DES MOINES, Iowa — At Java Joe’s, a coffee shop in downtown Des Moines decorated with pictures of presidential candidates past, Newt Gingrich said he’s changed.
“I would say that I am a sadder and slower person than I was 25 years ago,” Gingrich said in response to a question that alluded to his past marital problems. “Twenty-five years ago, I thought that if you just kept moving fast enough, somehow everything would always work. And I’ve learned a lot of limitations in life, that in fact, sometimes it doesn’t work.”
“I don’t ask people to vote on whether they approve of my entire life,” Gingrich said. “What I ask you to look at is a 68-year-old grandfather who has spent 53 years studying what this country needs and how to get it done.”
Indeed, some voters in the audience say that Gingrich’s personal past doesn’t mean much to them.
“None of us can throw a stone, ok?” said Maria Murphey from Des Moines. As long as Gingrich has asked God for forgiveness and isn’t continuing with his past behavior, then he’s good in Murphey’s book.
Others, including Georgia Musfeldt from Ankeny, say that other aspects of his past, including his consulting work for Freddie Mac, could come back to haunt him during Tuesday’s caucuses.
“Considering how high he was in the polls to where he is now, I think Iowans have had a chance to think about it,” she said. “They’re tired of the corruption.”
Gingrich was the leading candidate in Iowa just a few weeks ago, but he has dropped in the polls. In early December, some surveys had Gingrich snagging as much as 30 percent of the Republican vote here. Today, his Real Clear Politics average is 14 percent, coming in third or fourth place.
A barrage of negative ads airing here against Gingrich may have contributed to his decline. During his talk, Gingrich said he would be “ashamed” to run any of those spots.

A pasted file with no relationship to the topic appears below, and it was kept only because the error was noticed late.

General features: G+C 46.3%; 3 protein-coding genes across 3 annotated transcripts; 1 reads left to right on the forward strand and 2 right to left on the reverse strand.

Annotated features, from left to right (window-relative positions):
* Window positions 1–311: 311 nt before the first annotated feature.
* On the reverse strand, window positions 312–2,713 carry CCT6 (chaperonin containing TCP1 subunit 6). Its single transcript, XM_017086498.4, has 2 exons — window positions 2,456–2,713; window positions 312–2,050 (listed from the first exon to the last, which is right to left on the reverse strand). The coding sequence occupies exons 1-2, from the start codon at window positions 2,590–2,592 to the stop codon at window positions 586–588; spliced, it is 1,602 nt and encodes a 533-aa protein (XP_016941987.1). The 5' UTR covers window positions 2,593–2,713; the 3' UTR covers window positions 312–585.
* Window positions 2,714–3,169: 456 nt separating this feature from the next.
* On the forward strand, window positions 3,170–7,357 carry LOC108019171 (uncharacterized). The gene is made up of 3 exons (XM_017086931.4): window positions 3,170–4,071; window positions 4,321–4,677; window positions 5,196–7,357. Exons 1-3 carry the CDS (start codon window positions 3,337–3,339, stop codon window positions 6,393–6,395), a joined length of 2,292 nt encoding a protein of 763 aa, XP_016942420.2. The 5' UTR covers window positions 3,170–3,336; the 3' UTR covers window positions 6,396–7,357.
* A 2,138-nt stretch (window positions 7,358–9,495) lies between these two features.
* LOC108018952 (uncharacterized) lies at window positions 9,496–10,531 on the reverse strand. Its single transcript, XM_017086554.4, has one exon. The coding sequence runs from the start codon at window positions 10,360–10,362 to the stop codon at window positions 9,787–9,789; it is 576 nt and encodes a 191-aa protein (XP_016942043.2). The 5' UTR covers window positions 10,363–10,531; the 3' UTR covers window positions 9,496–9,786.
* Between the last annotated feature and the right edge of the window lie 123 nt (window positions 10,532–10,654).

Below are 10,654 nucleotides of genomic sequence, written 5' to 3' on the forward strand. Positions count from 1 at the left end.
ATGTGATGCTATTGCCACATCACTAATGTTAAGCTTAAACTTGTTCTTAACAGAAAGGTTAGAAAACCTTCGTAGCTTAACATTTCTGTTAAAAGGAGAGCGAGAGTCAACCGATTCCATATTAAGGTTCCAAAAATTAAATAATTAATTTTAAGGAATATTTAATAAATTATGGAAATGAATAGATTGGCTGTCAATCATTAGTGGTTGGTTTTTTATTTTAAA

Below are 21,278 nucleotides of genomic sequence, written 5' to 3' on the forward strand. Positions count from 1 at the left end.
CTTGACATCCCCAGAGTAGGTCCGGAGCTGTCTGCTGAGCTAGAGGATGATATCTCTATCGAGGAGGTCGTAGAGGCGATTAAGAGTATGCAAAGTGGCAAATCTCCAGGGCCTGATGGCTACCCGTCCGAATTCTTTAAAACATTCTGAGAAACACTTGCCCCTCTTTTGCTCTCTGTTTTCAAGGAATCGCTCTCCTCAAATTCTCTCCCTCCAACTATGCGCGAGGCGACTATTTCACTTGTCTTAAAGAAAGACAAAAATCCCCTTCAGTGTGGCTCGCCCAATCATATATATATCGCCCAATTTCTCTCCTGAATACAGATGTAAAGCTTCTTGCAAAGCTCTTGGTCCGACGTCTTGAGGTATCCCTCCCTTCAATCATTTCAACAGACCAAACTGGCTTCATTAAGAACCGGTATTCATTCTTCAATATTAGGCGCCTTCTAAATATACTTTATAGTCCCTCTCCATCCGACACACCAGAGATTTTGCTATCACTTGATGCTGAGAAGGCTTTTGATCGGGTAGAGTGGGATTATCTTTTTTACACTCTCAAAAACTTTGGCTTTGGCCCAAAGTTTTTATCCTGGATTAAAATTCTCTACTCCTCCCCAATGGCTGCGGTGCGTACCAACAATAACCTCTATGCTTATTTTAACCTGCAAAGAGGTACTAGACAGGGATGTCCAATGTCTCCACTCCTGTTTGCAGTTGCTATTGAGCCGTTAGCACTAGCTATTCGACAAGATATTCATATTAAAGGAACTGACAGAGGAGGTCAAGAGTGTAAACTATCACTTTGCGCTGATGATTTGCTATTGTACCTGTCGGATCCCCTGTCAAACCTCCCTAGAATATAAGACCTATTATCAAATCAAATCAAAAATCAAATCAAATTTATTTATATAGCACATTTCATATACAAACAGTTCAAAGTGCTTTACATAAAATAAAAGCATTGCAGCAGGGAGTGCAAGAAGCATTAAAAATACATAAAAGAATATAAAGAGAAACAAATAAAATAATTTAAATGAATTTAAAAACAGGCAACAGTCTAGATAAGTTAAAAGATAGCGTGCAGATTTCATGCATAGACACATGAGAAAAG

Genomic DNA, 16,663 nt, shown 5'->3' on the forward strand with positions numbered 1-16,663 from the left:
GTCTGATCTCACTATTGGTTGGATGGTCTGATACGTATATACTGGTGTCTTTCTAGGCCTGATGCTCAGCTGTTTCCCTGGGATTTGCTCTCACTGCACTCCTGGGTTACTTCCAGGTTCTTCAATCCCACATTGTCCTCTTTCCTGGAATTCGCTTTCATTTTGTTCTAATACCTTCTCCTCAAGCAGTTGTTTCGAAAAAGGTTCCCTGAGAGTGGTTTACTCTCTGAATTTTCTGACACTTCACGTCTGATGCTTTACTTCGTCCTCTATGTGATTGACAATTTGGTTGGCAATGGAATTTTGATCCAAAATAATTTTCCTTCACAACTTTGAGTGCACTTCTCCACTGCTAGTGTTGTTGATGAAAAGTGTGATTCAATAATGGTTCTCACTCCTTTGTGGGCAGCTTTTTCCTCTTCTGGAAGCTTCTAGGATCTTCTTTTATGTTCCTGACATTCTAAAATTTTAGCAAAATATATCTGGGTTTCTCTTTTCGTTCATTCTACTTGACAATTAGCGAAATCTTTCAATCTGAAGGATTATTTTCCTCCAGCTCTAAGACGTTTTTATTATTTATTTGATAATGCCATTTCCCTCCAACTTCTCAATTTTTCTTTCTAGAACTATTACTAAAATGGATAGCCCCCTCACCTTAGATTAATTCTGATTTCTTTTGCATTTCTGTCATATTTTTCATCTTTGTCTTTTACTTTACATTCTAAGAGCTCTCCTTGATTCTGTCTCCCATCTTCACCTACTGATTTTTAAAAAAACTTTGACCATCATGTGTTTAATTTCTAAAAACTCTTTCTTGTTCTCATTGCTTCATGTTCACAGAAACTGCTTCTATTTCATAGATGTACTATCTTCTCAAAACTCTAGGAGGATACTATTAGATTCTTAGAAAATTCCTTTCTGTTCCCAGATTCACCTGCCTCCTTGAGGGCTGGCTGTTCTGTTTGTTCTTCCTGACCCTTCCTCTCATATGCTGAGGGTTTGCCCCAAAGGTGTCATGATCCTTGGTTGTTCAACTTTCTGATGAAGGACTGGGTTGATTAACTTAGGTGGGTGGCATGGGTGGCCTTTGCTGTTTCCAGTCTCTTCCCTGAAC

One points out that he once supported a cap-and-trade plan to curb global warming, something the largely female group at Java Joe’s wanted to hear more about.
In response to a question about how Gingrich would assure the mothers in the room that he would preserve a clean environment for their children, Gingrich said that he’s all for preserving clean air and water.
“But I’m for cleaning them up at a rational level, in a way that’s economically sustainable,” he said. “What I wouldn’t do is allow the [Environmental Protection Agency] to crush the electricity industry in this country, which will drive all manufacturing out of the United State and kill several million more jobs.”
Another question came from a teacher who said she belongs to a union only for legal protections. Otherwise, she’s not happy that some ineffective teachers are able to keep their jobs.
In response Gingrich said that states should adopt co-op insurance programs that compete with insurance offered by unions.
“That way you wouldn’t have to be a union member in order to get the protection you need,” which artificially boosts union membership, Gingrich said.
With the all-important “electability” question defining this year’s Iowa caucuses, the audience also wanted to know how Gingrich planned to attract both Democratic and Independent voters in the general election.
Gingrich said he will draw on his past experience campaigning: keep things positive and pick issues that most Americans can agree on.
Take federal food assistance, Gingrich said.
“President Obama has been the most successful food stamp president in history,” he said. “I don’t mean that as an attack, I mean that as a fact.”